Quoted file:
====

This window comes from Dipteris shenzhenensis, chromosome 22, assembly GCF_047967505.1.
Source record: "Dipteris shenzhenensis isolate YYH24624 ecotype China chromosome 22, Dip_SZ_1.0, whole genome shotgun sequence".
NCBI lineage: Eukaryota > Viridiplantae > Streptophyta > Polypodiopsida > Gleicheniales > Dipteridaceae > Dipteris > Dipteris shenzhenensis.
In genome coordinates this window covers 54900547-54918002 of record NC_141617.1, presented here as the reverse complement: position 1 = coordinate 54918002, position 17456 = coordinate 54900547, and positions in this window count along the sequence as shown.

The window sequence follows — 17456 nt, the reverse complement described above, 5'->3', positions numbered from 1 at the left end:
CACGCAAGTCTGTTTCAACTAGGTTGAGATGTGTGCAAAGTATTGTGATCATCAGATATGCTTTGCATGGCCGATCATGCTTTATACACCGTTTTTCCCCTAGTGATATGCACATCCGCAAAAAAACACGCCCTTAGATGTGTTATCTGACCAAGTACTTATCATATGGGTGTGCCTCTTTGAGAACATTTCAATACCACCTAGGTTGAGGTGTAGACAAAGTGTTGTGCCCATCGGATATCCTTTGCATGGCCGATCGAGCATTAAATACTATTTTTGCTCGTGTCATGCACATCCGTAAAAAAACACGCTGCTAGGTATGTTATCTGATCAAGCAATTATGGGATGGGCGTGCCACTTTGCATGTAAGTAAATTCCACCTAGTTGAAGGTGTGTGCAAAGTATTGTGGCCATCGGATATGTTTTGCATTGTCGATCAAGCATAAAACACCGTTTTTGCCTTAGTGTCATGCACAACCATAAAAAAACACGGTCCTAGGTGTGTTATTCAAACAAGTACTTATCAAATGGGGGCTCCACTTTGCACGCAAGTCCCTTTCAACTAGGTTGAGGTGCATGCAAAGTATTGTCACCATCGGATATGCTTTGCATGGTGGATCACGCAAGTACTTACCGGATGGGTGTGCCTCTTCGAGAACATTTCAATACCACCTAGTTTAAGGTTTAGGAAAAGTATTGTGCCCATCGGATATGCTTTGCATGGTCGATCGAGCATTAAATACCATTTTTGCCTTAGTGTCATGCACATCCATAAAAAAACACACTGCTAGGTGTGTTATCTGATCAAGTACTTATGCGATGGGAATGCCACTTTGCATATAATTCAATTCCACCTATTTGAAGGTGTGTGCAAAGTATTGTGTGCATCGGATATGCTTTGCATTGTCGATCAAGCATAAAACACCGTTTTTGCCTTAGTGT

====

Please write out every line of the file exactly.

This window comes from Dipteris shenzhenensis, chromosome 22, assembly GCF_047967505.1.
Source record: "Dipteris shenzhenensis isolate YYH24624 ecotype China chromosome 22, Dip_SZ_1.0, whole genome shotgun sequence".
NCBI lineage: Eukaryota > Viridiplantae > Streptophyta > Polypodiopsida > Gleicheniales > Dipteridaceae > Dipteris > Dipteris shenzhenensis.
In genome coordinates this window covers 54900547-54918002 of record NC_141617.1, presented here as the reverse complement: position 1 = coordinate 54918002, position 17456 = coordinate 54900547, and positions in this window count along the sequence as shown.

The window sequence follows — 17456 nt, the reverse complement described above, 5'->3', positions numbered from 1 at the left end:
CACGCAAGTCTGTTTCAACTAGGTTGAGATGTGTGCAAAGTATTGTGATCATCAGATATGCTTTGCATGGCCGATCATGCTTTATACACCGTTTTTCCCCTAGTGATATGCACATCCGCAAAAAAACACGCCCTTAGATGTGTTATCTGACCAAGTACTTATCATATGGGTGTGCCTCTTTGAGAACATTTCAATACCACCTAGGTTGAGGTGTAGACAAAGTGTTGTGCCCATCGGATATCCTTTGCATGGCCGATCGAGCATTAAATACTATTTTTGCTCGTGTCATGCACATCCGTAAAAAAACACGCTGCTAGGTATGTTATCTGATCAAGCAATTATGGGATGGGCGTGCCACTTTGCATGTAAGTAAATTCCACCTAGTTGAAGGTGTGTGCAAAGTATTGTGGCCATCGGATATGTTTTGCATTGTCGATCAAGCATAAAACACCGTTTTTGCCTTAGTGTCATGCACAACCATAAAAAAACACGGTCCTAGGTGTGTTATTCAAACAAGTACTTATCAAATGGGGGCTCCACTTTGCACGCAAGTCCCTTTCAACTAGGTTGAGGTGCATGCAAAGTATTGTCACCATCGGATATGCTTTGCATGGTGGATCACGCAAGTACTTACCGGATGGGTGTGCCTCTTCGAGAACATTTCAATACCACCTAGTTTAAGGTTTAGGAAAAGTATTGTGCCCATCGGATATGCTTTGCATGGTCGATCGAGCATTAAATACCATTTTTGCCTTAGTGTCATGCACATCCATAAAAAAACACACTGCTAGGTGTGTTATCTGATCAAGTACTTATGCGATGGGAATGCCACTTTGCATATAATTCAATTCCACCTATTTGAAGGTGTGTGCAAAGTATTGTGTGCATCGGATATGCTTTGCATTGTCGATCAAGCATAAAACACCGTTTTTGCCTTAGTGT